No way, Arrivederci Amore Ciao is the best Italian Thriller released in the last 30 years! It's perfect, taken from a very good novel written by Massimo Carlotto, directed by Michele Soavi, who made horror movies like Dellamorte Dellamore(Cemetery Man)and La Chiesa(The Church), this movie takes your attention up from the beginning till the end. There's no hope of redemption in the screenplay, there's no hope of being a better man. The main character, played by Alessio Boni, who is as awful as always in the acting, but absolutely perfect for the role, is a former terrorist that wants to have a respectable middle class life after years of escape in South America. But if he really wants it, he's got to be ready to do everything, to betray the former comrades, to kill everyone! Michele Placido, director of the still good Romanzo Criminale(Crime Novel), in the role of the corrupted cop is incredible, perfect! I repeat: a fantastic movie, terrifying!At the end of it, I saw people desperately crying in the cinema...If you're going to see it, you'll understand why. Welcome Back to the cinema, Michele Soavi!!! This is the real good New Italian Cinema! These(Arrivederci, Romanzo Criminale, Occhi di Cristallo) are the movies Italy has got to show the world! Go and see it now, if you can.
                            "A truly successful cinematic accomplishment inevitably results in the absolute compulsion of the viewer to discuss the film in question with one or more others for the duration of at least a good fifteen minutes, subsequent to initial screening."

                            Comment


                            • #44
                              excerpts taken from 'The Deep Red Horror Handbook' edited by Chas. Balun, published by FantaCo 1989, essay "The Third World Cannibal Films" by Steve Bissette:

                              "Of the entire genre, only three of the "mondo" spawn are relevant to this discussion of the pre-history and eventual rise of the Italian Third World Cannibal cycle:

                              1) The Acadamy Award winning 'THE SKY ABOVE, THE MUD BELOW'/'BLACK AND WHITE IN COLOR' (1961) was a legitimate documentary that found its audience in the wake of 'MONDO CANE' (1961). Though showman Joseph E. Levine sucessfully exploited it as a "shockumentary", director Pierr-Dominque Gaisseau crafted an ambitious and enthralling documentary-adventure. Filmed in 1959 and 1960, the film chroniclesa a French/Belgian/Dutch expedition into the previously unexplored regions of New Guinea.

                              Its anthropology may be superficial, but it is valid, and it refuses to dwell upon the grotesque and perverse apects inherant to it's subject matter. Though these people are headhunters and cannibals, respect for their humanity and customs is maintained throughout, in stark contrast to the "mondo" films. It is the latter part of the exploration where the adventure turns into a true test of endurance, that the film becomes grueling. Illness, insects and leeches take their toll before the film reaches its conclusion. It is this milieu and the introductory aerial views of the New Guinea jungles that later became cinematic staple ingrediants of the fictional Itallian Third World Cannibal cycle.



                              --------------------------------------------------------------------------

                              2) Jacopetti and Prosperi's 'AFRICA ADDIO'/'AFRICA:BLOOD AND GUTS' was, in its original 126-minute version, a political powerkeg. Charles Kilgore properly refers to it as "the Moby Dick of the mondo genre" (Ecoo No. 1, Jan/Feb., 1988, pg. 5), though it is difficult to assess today.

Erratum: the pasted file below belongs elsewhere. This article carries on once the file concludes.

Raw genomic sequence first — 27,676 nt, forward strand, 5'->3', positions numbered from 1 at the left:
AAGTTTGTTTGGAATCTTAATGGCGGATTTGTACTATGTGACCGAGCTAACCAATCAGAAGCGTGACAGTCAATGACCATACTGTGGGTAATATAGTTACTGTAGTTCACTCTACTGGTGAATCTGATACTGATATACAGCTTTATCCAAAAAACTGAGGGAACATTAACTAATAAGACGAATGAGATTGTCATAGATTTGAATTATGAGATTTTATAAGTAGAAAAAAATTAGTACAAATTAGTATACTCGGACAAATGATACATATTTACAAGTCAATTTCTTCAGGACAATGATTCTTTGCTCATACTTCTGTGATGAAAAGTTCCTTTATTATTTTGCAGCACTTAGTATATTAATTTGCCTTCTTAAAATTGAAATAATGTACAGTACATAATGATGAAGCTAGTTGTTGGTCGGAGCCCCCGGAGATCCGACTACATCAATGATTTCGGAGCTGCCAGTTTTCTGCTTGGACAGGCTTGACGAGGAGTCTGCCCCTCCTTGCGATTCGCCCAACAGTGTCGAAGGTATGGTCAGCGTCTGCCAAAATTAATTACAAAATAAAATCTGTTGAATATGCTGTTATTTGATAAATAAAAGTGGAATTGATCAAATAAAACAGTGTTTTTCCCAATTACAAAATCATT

Too volatile and brutal for mainstream distribution, 'AFRICA ADDIO' opened to face international scandal and legal charges leveled against the filmmakers, controversy that proved too dificult to exploit given the gravity of the charges and the film's difficult subject matter (as well as its length). It played briefly in America, only to disappear and eventually become acquired by Cinemation producer Jerry Gross, who trimmed almost an hour of footage (retaining only the most grusome sequences, now shorn of their context) and rereleased it in 1972 on the exploitation circuit as 'AFRICA BLOOD AND GUTS'. Unfortunately, this truncated version was the only available for over three decades [that is, untill the good folks at Blue Underground recently released both versions on a special edition DVD--TJ].

                              Jacopetti, Prosperi and their crew reportedly spent three years in Africa; their original plan being to produce another "shockumentary" to follow up the sucess of their previous sensation 'MONDO CANE', but when revolution and civil war broke out in 1963 and 1964, their cynical "shockumentary" became deadly serious. Being the only Western journalists and cinematographers to film much of the violence that was ripping across the Dark Continent and successfully bring that film out of the country, 'AFRICA ADDIO' became a legitimate, if viscious, document of events most of the Western world was unaware of.

                              Indeed, 'AFRICA ADDIO' proved too potent and horrorifically graphic for most audiences, but the controversy began before the film was even released. Journalist Carlo Gregoretti claimed to have witnessed Jacopetti and crew participate in the execution of three young boys during an attack on Boende and his accusations were printed as a lengthy artical in the December 20th 1964 issue of L'Espresso. Jacopetti publically denied the acusation and offered the fact (later substantiated by African authorities) that they had saved the lives of at least four people at great risk to their own safety. Special interest groups and African embassies tried to prevent the film's release, while bomb threats and riots accompanied its premieres inside and outside of Italy.

                              Harrowing as 'AFRICA ADDIO' (and its crudely abridged version 'AFRICA BLOOD AND GUTS') may well be, the accusations and controversy that surrounded its making and final release remain it legacy. The notoriety attached to Jacopetti, Prosperi and their film overshadows what may be their finest and most daring accomplishments as filmmakers.